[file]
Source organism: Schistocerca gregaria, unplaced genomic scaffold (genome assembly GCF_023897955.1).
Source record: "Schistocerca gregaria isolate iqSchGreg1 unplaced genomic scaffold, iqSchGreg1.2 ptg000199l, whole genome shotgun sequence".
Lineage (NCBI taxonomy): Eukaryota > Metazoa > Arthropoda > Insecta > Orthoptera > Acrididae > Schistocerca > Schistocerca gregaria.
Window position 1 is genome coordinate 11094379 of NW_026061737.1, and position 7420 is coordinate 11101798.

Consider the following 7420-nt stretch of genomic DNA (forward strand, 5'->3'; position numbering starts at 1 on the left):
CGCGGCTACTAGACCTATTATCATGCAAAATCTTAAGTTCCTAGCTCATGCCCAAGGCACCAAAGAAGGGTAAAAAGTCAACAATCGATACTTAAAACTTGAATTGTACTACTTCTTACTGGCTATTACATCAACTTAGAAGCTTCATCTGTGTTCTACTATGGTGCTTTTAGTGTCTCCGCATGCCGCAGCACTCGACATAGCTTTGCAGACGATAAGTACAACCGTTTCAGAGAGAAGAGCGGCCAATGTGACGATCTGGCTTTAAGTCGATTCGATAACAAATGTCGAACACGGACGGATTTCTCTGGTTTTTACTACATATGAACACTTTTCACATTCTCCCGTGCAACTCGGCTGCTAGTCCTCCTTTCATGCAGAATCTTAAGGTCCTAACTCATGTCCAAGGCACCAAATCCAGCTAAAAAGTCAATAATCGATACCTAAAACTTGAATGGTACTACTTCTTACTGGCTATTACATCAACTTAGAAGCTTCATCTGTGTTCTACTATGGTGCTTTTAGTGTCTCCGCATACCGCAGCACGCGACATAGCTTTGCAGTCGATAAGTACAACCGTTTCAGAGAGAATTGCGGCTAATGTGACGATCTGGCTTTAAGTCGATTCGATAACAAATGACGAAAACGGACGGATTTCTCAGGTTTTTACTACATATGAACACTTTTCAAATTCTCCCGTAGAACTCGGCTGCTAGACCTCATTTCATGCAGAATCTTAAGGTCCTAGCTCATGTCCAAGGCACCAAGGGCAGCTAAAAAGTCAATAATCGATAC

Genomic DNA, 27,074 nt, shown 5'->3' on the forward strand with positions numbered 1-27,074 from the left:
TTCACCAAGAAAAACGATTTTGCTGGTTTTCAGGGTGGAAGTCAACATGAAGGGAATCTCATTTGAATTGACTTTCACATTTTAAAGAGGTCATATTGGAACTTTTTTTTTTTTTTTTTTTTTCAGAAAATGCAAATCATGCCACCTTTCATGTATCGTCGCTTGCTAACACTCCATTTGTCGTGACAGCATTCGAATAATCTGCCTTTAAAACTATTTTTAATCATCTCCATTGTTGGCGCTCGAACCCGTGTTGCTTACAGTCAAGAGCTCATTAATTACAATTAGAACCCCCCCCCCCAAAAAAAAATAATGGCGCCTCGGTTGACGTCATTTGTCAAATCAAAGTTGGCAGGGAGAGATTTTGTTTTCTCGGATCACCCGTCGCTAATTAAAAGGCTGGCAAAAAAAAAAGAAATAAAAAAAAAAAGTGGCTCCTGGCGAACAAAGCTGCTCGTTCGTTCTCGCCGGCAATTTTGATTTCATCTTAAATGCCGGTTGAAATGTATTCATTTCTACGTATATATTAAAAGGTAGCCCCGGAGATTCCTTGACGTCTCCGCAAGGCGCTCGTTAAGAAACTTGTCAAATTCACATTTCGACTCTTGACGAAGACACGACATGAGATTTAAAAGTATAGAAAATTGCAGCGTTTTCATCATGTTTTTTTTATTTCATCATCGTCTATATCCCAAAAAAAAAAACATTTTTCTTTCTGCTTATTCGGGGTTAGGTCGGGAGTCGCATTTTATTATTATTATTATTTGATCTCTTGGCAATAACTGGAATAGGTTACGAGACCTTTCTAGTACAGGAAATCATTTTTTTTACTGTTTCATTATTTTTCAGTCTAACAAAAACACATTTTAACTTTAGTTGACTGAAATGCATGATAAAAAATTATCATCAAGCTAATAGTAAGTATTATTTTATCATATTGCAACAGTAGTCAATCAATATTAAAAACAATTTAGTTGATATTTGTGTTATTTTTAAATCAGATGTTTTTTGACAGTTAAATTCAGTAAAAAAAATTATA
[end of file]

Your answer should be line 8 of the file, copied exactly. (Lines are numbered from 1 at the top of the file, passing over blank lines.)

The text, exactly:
TTCACCAAGAAAAACGATTTTGCTGGTTTTCAGGGTGGAAGTCAACATGAAGGGAATCTCATTTGAATTGACTTTCACATTTTAAAGAGGTCATATTGGAACTTTTTTTTTTTTTTTTTTTTTCAGAAAATGCAAATCATGCCACCTTTCATGTATCGTCGCTTGCTAACACTCCATTTGTCGTGACAGCATTCGAATAATCTGCCTTTAAAACTATTTTTAATCATCTCCATTGTTGGCGCTCGAACCCGTGTTGCTTACAGTCAAGAGCTCATTAATTACAATTAGAACCCCCCCCCCCAAAAAAAAATAATGGCGCCTCGGTTGACGTCATTTGTCAAATCAAAGTTGGCAGGGAGAGATTTTGTTTTCTCGGATCACCCGTCGCTAATTAAAAGGCTGGCAAAAAAAAAAGAAATAAAAAAAAAAAGTGGCTCCTGGCGAACAAAGCTGCTCGTTCGTTCTCGCCGGCAATTTTGATTTCATCTTAAATGCCGGTTGAAATGTATTCATTTCTACGTATATATTAAAAGGTAGCCCCGGAGATTCCTTGACGTCTCCGCAAGGCGCTCGTTAAGAAACTTGTCAAATTCACATTTCGACTCTTGACGAAGACACGACATGAGATTTAAAAGTATAGAAAATTGCAGCGTTTTCATCATGTTTTTTTTATTTCATCATCGTCTATATCCCAAAAAAAAAAACATTTTTCTTTCTGCTTATTCGGGGTTAGGTCGGGAGTCGCATTTTATTATTATTATTATTTGATCTCTTGGCAATAACTGGAATAGGTTACGAGACCTTTCTAGTACAGGAAATCATTTTTTTTACTGTTTCATTATTTTTCAGTCTAACAAAAACACATTTTAACTTTAGTTGACTGAAATGCATGATAAAAAATTATCATCAAGCTAATAGTAAGTATTATTTTATCATATTGCAACAGTAGTCAATCAATATTAAAAACAATTTAGTTGATATTTGTGTTATTTTTAAATCAGATGTTTTTTGACAGTTAAATTCAGTAAAAAAAATTATA